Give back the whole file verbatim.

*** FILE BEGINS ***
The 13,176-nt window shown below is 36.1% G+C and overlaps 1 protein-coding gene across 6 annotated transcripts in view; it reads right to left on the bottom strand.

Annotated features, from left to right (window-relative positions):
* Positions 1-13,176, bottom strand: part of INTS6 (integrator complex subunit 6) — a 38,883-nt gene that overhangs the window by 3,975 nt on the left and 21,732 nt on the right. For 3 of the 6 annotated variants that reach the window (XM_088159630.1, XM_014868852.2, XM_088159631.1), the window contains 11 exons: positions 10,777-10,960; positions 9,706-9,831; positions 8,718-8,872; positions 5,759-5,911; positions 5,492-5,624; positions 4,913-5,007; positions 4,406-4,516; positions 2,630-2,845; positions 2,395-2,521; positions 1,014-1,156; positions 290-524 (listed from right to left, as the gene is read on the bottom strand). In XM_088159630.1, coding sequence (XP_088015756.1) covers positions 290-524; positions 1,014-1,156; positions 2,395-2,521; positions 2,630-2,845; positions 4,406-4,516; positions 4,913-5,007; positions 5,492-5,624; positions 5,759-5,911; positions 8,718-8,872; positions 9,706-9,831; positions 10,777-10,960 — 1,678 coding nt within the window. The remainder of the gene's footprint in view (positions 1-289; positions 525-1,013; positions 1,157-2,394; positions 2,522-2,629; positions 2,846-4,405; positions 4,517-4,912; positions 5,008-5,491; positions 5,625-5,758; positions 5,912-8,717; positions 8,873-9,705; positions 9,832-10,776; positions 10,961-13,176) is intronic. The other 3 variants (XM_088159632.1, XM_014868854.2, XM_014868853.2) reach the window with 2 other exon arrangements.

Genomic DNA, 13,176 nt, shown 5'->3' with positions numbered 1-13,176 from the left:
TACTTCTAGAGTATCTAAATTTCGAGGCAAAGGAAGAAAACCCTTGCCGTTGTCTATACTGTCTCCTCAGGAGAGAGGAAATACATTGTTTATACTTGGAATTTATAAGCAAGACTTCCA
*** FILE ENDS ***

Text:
The 13,176-nt window shown below is 36.1% G+C and overlaps 1 protein-coding gene across 6 annotated transcripts in view; it reads right to left on the bottom strand.

Annotated features, from left to right (window-relative positions):
* Positions 1-13,176, bottom strand: part of INTS6 (integrator complex subunit 6) — a 38,883-nt gene that overhangs the window by 3,975 nt on the left and 21,732 nt on the right. For 3 of the 6 annotated variants that reach the window (XM_088159630.1, XM_014868852.2, XM_088159631.1), the window contains 11 exons: positions 10,777-10,960; positions 9,706-9,831; positions 8,718-8,872; positions 5,759-5,911; positions 5,492-5,624; positions 4,913-5,007; positions 4,406-4,516; positions 2,630-2,845; positions 2,395-2,521; positions 1,014-1,156; positions 290-524 (listed from right to left, as the gene is read on the bottom strand). In XM_088159630.1, coding sequence (XP_088015756.1) covers positions 290-524; positions 1,014-1,156; positions 2,395-2,521; positions 2,630-2,845; positions 4,406-4,516; positions 4,913-5,007; positions 5,492-5,624; positions 5,759-5,911; positions 8,718-8,872; positions 9,706-9,831; positions 10,777-10,960 — 1,678 coding nt within the window. The remainder of the gene's footprint in view (positions 1-289; positions 525-1,013; positions 1,157-2,394; positions 2,522-2,629; positions 2,846-4,405; positions 4,517-4,912; positions 5,008-5,491; positions 5,625-5,758; positions 5,912-8,717; positions 8,873-9,705; positions 9,832-10,776; positions 10,961-13,176) is intronic. The other 3 variants (XM_088159632.1, XM_014868854.2, XM_014868853.2) reach the window with 2 other exon arrangements.

Genomic DNA, 13,176 nt, shown 5'->3' with positions numbered 1-13,176 from the left:
TACTTCTAGAGTATCTAAATTTCGAGGCAAAGGAAGAAAACCCTTGCCGTTGTCTATACTGTCTCCTCAGGAGAGAGGAAATACATTGTTTATACTTGGAATTTATAAGCAAGACTTCCA